I just want to be happy seems like an innocent statement. In Augusten Burroughs book This Is How. He says he can’t think of another phrase capable of causing more misery and permanent unhappiness. With the possible exception of “Honey, I’m in love with your younger sister, and she’s agreed to marry me so I want a divorce.”

The problem with “I just want to be happy,” is the implication that we are not happy. We want lots of things in our life we don’t have. We might want to be rich, thin, popular, and wise. We might want world peace, unpolluted lakes, rivers, and oceans, to be able to reverse species extinction, and global warming,

What we “want” is something we don’t have. We need to define what it is that we are searching for because we can spend a lifetime of getting and doing things we thought would be the “one thing” that would make us happy. We’ll be happy when we are finished school, get a fabulous job, start a business, get married, buy a house, have a baby, the kids are in college, university or out of the house, and we retire.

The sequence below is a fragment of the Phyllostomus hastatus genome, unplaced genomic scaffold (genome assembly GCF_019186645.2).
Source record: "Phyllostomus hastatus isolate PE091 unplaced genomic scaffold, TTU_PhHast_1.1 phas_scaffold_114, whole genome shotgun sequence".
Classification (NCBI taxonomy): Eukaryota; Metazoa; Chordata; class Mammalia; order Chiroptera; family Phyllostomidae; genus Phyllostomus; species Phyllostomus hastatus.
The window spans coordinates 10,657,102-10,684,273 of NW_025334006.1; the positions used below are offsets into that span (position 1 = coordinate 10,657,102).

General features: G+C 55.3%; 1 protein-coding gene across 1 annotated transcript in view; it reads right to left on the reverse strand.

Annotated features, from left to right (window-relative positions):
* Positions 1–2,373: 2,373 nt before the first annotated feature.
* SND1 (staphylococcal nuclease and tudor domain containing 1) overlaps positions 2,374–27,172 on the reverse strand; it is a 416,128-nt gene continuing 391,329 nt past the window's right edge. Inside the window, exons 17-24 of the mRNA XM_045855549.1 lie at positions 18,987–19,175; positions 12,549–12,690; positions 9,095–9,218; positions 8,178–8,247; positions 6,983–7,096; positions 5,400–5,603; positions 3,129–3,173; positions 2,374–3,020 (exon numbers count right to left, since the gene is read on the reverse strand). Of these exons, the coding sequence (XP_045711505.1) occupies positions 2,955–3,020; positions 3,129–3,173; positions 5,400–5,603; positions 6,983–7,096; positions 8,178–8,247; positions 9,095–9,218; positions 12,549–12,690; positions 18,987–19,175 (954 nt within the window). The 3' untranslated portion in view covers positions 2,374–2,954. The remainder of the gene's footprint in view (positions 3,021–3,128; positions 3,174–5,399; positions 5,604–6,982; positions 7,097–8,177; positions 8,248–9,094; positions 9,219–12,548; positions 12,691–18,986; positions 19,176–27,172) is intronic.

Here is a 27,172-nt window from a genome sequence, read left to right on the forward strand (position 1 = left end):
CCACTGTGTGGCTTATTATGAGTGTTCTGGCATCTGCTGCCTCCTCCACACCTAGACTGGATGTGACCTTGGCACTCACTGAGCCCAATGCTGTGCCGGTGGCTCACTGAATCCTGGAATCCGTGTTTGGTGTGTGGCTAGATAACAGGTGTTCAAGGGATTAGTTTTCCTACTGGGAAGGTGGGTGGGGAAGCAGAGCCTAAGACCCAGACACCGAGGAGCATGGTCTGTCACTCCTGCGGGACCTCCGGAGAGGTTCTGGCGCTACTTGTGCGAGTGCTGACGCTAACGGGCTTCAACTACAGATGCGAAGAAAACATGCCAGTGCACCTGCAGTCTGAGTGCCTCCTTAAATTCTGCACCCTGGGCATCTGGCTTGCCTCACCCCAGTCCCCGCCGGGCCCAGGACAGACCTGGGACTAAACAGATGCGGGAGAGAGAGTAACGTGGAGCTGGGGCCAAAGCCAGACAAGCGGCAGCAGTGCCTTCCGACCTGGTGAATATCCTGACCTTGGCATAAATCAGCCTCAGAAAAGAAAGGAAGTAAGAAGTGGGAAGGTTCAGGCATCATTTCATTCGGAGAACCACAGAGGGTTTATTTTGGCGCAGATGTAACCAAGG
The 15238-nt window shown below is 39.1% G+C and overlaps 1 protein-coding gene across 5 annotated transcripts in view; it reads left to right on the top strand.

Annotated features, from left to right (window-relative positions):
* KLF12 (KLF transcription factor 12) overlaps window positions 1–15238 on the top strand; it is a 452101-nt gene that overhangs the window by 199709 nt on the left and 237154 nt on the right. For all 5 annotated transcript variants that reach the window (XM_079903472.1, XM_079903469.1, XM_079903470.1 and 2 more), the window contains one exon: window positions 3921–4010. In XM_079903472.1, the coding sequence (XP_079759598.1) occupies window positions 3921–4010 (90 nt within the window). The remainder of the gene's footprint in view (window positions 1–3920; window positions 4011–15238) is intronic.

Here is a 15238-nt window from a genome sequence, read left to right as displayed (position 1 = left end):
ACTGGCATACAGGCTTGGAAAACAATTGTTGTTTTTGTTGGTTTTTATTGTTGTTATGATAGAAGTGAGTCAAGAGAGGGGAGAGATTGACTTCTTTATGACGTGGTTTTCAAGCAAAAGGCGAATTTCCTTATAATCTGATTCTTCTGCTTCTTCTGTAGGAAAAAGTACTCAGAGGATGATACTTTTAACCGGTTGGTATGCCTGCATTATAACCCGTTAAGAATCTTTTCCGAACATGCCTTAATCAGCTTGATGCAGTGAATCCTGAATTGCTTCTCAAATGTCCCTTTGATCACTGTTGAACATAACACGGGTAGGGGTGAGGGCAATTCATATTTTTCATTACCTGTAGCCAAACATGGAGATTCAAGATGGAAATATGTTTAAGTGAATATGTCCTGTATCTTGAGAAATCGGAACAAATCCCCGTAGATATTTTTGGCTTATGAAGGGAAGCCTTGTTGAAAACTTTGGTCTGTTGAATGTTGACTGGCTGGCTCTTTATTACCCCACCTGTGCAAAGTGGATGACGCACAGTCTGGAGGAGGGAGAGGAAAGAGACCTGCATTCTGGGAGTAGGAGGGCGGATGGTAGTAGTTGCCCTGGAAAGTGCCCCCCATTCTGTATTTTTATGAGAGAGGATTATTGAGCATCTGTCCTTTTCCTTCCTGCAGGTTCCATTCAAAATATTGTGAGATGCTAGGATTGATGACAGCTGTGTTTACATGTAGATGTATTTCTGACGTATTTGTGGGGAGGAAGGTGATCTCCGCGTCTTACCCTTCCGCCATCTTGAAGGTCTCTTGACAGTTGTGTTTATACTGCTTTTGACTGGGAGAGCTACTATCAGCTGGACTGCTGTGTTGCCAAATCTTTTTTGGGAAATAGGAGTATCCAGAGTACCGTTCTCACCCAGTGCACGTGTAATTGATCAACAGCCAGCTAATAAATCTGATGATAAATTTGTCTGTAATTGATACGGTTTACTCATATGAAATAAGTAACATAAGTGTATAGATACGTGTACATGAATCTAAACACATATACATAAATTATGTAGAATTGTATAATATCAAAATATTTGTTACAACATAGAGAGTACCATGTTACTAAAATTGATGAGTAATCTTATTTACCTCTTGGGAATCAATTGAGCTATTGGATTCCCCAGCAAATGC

If we are still waiting to be happy, instead of “being happy,” maybe we don’t know what happiness is. Happiness is a state of well-being characterized by emotions ranging from contentment to intense joy.

Maybe our problem with finding happiness is we are looking for “intense joy” and not contentment. We’ve all had times in our lives when we were looking forward to something that didn’t quite hit our happiness button. It fell short of our expectations. The joy wasn’t intense enough, the sunrise wasn’t breathtaking enough, the scene that spread before us wasn’t grand enough. Somehow we didn’t get awestruck like other people, and we were left thinking “is this all there is?” This is it; this is what the big hoopla is about?

After Oscar Wilde visited Niagara Falls in 1882, he declared the waterfall must be the second greatest disappointment in American married life. The relationship between the Falls and honeymooning had been well established since the 1830s.

In This Is How Augusten Burroughs says “Happiness is a worthy goal for those who are inclined on a genetic level toward the emotional end of the spectrum. But, happiness is a treadmill of a goal for those who are not happy by nature.